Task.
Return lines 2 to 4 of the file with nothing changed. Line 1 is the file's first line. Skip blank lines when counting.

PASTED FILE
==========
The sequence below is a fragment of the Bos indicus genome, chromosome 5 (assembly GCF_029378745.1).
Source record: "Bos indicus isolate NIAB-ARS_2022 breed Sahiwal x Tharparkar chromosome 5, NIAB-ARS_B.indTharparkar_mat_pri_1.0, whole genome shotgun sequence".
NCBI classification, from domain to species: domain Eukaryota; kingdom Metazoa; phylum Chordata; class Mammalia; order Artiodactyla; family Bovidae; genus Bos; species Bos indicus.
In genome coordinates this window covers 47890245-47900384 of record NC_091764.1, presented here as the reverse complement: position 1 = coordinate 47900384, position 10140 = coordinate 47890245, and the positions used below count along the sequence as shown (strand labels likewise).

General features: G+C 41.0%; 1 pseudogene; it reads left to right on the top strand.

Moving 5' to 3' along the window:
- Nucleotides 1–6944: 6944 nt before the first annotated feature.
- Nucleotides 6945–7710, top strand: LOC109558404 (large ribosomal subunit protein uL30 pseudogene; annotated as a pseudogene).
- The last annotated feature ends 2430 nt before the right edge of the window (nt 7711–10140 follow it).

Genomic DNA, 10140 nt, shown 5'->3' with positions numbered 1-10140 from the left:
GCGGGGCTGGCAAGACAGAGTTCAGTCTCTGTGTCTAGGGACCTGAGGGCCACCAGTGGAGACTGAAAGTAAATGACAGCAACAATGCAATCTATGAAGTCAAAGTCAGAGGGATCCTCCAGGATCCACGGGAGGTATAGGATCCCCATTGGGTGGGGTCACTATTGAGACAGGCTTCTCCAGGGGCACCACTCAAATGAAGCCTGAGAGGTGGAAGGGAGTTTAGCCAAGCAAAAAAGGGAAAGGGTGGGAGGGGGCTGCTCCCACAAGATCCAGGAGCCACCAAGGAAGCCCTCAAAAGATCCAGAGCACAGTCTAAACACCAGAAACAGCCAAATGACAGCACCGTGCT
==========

Source record: "Bos indicus isolate NIAB-ARS_2022 breed Sahiwal x Tharparkar chromosome 5, NIAB-ARS_B.indTharparkar_mat_pri_1.0, whole genome shotgun sequence".
NCBI classification, from domain to species: domain Eukaryota; kingdom Metazoa; phylum Chordata; class Mammalia; order Artiodactyla; family Bovidae; genus Bos; species Bos indicus.
In genome coordinates this window covers 47890245-47900384 of record NC_091764.1, presented here as the reverse complement: position 1 = coordinate 47900384, position 10140 = coordinate 47890245, and the positions used below count along the sequence as shown (strand labels likewise).